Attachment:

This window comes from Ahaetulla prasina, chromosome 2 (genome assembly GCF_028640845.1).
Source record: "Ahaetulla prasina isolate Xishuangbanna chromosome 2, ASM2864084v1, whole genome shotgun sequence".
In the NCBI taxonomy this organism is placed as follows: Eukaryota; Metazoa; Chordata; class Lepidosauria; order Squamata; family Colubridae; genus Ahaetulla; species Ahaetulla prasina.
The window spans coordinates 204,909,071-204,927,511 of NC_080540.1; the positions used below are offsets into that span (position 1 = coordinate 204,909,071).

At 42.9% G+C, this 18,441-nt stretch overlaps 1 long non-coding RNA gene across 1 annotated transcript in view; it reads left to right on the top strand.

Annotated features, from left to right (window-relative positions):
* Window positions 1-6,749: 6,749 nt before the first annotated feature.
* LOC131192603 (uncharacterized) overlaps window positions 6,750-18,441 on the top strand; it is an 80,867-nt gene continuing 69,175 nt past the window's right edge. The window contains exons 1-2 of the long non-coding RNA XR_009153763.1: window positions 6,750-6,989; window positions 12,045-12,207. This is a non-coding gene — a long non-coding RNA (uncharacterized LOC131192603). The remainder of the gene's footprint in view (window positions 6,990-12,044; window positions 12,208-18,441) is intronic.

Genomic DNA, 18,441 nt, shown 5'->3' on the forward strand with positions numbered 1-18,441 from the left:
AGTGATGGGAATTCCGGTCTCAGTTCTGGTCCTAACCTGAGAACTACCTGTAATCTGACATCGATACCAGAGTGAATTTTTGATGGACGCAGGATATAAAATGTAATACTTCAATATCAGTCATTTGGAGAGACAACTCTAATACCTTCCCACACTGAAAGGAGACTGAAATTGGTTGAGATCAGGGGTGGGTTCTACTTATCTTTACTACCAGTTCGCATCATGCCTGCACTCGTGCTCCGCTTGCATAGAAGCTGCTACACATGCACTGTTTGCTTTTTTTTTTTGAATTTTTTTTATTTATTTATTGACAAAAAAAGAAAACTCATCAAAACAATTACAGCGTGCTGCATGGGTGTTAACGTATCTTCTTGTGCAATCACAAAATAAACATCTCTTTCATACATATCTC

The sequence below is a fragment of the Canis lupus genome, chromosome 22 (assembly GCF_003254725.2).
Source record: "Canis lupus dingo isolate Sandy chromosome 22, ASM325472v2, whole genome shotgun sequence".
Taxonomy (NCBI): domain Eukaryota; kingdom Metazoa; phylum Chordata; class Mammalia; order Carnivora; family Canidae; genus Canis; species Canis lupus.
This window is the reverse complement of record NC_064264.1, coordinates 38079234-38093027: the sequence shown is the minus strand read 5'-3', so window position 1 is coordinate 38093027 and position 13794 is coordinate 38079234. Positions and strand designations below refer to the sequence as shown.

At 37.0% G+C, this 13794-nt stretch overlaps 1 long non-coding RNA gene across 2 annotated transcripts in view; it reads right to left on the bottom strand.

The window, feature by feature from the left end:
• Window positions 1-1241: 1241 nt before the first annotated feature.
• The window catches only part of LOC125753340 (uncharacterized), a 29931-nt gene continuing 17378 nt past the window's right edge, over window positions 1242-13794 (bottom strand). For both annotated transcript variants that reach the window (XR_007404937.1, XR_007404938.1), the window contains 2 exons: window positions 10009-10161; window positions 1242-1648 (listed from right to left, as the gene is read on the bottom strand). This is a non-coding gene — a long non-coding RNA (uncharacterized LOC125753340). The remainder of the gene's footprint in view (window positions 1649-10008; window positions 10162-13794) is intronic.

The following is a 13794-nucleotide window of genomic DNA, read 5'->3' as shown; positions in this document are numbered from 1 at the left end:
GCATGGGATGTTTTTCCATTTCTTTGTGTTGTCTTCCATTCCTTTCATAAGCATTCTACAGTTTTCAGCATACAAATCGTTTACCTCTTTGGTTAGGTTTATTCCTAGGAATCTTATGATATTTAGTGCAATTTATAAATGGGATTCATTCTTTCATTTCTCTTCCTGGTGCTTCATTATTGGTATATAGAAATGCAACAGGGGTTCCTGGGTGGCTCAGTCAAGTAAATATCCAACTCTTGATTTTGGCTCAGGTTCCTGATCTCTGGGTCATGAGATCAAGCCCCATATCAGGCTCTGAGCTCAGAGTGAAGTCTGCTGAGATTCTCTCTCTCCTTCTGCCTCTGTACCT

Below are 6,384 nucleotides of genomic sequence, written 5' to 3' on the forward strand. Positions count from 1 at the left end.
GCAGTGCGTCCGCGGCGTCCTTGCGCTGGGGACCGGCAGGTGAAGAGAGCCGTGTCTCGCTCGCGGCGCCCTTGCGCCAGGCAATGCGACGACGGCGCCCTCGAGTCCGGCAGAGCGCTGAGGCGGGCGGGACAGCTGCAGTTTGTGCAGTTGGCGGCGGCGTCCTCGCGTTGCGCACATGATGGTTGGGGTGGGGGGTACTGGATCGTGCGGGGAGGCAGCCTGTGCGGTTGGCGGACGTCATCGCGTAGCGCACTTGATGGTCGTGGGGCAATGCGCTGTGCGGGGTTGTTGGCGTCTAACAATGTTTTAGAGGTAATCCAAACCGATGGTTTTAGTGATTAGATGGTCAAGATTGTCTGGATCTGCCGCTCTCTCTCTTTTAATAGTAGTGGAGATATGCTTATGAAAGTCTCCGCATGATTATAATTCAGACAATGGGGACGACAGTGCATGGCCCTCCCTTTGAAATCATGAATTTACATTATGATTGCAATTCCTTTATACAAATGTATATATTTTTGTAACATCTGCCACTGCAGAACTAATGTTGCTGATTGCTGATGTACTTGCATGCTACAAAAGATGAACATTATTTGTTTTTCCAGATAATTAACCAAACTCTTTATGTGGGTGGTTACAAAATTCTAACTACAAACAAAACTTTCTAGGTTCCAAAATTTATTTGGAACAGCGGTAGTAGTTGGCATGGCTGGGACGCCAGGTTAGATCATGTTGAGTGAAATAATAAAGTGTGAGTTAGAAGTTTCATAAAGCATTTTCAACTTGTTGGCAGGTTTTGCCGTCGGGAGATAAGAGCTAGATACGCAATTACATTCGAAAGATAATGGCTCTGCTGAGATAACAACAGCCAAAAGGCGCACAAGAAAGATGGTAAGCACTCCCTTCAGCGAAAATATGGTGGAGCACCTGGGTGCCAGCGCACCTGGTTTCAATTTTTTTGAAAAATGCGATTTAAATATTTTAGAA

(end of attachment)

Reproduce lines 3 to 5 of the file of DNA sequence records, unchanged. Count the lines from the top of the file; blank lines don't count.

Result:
In the NCBI taxonomy this organism is placed as follows: Eukaryota; Metazoa; Chordata; class Lepidosauria; order Squamata; family Colubridae; genus Ahaetulla; species Ahaetulla prasina.
The window spans coordinates 204,909,071-204,927,511 of NC_080540.1; the positions used below are offsets into that span (position 1 = coordinate 204,909,071).

At 42.9% G+C, this 18,441-nt stretch overlaps 1 long non-coding RNA gene across 1 annotated transcript in view; it reads left to right on the top strand.